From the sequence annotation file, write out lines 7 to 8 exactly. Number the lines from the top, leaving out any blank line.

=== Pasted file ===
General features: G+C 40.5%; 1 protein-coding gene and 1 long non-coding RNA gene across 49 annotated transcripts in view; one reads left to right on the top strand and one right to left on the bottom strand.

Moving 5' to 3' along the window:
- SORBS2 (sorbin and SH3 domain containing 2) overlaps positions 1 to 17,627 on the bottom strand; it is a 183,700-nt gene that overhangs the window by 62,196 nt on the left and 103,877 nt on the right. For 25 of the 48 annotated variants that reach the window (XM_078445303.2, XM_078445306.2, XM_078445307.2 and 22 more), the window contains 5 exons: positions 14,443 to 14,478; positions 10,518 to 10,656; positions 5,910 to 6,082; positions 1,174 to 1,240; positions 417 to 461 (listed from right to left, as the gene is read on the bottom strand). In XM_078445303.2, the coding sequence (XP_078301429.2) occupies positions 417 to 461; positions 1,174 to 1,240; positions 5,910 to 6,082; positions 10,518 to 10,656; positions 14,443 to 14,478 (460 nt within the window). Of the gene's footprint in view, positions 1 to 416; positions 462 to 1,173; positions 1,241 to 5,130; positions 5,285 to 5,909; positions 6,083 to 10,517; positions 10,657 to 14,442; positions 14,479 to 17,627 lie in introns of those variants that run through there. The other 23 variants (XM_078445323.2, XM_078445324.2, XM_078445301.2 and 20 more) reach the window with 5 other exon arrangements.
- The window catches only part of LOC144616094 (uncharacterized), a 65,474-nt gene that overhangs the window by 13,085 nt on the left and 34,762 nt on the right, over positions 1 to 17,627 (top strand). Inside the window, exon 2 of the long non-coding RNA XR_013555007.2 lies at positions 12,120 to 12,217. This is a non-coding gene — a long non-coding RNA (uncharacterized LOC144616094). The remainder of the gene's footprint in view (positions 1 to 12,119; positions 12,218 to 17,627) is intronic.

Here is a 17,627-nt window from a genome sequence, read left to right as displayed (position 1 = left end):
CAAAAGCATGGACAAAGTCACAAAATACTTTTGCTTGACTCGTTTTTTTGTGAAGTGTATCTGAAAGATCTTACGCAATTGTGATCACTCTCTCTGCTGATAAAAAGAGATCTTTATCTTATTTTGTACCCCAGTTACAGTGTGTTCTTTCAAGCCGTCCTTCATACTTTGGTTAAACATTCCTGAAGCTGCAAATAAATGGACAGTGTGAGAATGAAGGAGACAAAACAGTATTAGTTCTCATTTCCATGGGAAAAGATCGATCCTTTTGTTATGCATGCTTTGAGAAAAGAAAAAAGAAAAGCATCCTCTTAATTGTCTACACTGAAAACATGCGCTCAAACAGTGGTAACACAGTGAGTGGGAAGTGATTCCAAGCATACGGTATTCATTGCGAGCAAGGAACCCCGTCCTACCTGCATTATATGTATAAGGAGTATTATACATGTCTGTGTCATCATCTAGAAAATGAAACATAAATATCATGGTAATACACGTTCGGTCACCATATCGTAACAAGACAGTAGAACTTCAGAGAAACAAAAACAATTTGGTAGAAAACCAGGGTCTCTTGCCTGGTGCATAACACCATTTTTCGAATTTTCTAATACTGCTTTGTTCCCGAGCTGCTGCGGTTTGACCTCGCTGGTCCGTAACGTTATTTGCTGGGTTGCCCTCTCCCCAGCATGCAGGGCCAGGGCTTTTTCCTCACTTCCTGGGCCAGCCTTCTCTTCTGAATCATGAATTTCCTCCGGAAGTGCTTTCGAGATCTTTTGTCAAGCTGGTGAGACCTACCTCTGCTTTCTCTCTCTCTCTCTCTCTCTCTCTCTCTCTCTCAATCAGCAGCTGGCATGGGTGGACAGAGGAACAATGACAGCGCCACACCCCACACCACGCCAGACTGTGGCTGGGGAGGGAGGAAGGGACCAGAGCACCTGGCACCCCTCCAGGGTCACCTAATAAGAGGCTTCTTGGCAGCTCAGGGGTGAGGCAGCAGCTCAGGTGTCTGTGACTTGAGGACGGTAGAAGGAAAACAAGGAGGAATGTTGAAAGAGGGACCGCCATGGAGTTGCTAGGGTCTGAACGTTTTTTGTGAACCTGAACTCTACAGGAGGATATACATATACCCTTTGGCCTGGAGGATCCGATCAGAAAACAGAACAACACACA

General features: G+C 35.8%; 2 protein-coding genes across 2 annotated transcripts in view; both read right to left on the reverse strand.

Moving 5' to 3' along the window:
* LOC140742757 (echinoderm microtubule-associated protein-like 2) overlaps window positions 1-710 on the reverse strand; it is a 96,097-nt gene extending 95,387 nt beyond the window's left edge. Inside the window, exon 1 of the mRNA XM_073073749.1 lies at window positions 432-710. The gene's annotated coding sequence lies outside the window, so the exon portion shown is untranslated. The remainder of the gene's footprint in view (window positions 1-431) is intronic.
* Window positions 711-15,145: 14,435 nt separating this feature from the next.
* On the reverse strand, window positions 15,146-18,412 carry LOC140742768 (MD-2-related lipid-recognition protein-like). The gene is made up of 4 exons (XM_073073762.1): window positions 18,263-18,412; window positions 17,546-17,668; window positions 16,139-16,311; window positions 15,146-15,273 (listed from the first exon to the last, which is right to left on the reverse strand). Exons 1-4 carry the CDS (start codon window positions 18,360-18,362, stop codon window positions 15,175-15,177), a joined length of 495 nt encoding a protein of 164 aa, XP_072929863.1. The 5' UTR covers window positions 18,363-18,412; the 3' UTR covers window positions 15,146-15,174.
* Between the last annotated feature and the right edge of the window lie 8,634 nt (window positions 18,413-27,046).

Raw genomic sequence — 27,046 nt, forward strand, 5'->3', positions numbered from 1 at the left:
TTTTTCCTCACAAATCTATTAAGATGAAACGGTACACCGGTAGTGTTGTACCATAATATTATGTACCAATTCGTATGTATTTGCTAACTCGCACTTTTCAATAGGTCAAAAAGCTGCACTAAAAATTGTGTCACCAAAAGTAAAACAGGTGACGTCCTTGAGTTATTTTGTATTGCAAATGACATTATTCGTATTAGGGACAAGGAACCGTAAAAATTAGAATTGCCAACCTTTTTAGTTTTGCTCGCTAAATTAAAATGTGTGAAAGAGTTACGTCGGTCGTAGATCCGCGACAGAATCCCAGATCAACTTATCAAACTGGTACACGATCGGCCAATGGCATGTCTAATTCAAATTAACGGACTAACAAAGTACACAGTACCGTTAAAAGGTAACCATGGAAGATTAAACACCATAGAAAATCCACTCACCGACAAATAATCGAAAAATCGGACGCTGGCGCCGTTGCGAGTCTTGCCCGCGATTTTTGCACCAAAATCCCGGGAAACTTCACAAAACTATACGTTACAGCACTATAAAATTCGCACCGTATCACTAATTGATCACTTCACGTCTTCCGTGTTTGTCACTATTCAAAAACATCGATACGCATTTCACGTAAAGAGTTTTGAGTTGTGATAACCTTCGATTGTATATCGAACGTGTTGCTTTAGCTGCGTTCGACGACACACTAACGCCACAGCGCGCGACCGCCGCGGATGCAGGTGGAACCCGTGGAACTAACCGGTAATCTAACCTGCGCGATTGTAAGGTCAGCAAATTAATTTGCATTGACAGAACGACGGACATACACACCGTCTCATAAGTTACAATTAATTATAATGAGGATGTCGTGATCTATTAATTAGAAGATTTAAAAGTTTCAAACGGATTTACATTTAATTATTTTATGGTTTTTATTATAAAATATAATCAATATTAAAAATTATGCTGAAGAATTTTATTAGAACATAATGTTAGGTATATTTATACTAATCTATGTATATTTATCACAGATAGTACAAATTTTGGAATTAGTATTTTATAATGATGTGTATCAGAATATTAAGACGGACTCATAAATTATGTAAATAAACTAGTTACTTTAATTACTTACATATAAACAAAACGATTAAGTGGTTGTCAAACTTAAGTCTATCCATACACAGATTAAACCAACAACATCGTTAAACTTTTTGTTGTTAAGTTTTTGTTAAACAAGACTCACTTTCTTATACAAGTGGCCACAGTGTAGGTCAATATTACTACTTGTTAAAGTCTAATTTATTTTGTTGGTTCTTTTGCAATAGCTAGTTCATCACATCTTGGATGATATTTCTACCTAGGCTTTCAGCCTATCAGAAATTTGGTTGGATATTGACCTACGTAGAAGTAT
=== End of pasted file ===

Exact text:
General features: G+C 35.8%; 2 protein-coding genes across 2 annotated transcripts in view; both read right to left on the reverse strand.

Moving 5' to 3' along the window: